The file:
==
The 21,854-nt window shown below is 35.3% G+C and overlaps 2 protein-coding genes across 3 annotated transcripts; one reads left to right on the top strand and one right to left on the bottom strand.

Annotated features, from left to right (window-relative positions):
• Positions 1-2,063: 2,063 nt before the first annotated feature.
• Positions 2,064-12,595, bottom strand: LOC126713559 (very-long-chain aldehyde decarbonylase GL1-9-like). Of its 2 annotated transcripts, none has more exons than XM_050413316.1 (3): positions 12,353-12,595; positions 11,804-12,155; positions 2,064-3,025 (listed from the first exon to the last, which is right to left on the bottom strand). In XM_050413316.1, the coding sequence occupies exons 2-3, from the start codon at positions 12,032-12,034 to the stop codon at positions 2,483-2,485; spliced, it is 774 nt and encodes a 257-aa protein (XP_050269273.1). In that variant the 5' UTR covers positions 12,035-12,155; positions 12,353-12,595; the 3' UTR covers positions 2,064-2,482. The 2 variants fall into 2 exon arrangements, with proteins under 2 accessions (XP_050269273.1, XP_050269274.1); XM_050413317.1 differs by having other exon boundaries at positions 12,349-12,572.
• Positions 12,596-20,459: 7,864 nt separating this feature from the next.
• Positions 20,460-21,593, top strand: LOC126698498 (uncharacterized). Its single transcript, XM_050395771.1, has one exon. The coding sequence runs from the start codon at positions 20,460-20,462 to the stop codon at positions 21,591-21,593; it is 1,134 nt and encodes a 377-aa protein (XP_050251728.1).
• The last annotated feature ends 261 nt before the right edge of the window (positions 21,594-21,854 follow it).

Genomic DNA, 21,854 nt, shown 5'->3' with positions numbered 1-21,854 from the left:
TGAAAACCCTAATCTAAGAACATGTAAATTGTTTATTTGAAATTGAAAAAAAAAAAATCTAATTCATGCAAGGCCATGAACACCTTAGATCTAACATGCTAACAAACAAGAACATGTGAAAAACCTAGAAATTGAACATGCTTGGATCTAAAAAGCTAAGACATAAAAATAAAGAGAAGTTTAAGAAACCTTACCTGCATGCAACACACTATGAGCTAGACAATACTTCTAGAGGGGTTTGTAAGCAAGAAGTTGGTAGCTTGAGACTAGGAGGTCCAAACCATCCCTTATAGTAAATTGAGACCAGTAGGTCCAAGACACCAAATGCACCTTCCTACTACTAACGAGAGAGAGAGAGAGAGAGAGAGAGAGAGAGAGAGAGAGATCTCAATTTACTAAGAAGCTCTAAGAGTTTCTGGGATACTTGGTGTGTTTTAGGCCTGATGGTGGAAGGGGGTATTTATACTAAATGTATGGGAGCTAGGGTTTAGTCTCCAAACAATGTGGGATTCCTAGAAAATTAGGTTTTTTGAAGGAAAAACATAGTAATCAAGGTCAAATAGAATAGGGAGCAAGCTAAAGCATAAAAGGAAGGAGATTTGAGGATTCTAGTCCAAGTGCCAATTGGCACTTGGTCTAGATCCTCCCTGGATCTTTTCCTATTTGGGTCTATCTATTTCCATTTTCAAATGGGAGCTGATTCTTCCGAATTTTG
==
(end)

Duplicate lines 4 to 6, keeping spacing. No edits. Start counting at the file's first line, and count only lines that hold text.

• Positions 2,064-12,595, bottom strand: LOC126713559 (very-long-chain aldehyde decarbonylase GL1-9-like). Of its 2 annotated transcripts, none has more exons than XM_050413316.1 (3): positions 12,353-12,595; positions 11,804-12,155; positions 2,064-3,025 (listed from the first exon to the last, which is right to left on the bottom strand). In XM_050413316.1, the coding sequence occupies exons 2-3, from the start codon at positions 12,032-12,034 to the stop codon at positions 2,483-2,485; spliced, it is 774 nt and encodes a 257-aa protein (XP_050269273.1). In that variant the 5' UTR covers positions 12,035-12,155; positions 12,353-12,595; the 3' UTR covers positions 2,064-2,482. The 2 variants fall into 2 exon arrangements, with proteins under 2 accessions (XP_050269273.1, XP_050269274.1); XM_050413317.1 differs by having other exon boundaries at positions 12,349-12,572.
• Positions 12,596-20,459: 7,864 nt separating this feature from the next.
• Positions 20,460-21,593, top strand: LOC126698498 (uncharacterized). Its single transcript, XM_050395771.1, has one exon. The coding sequence runs from the start codon at positions 20,460-20,462 to the stop codon at positions 21,591-21,593; it is 1,134 nt and encodes a 377-aa protein (XP_050251728.1).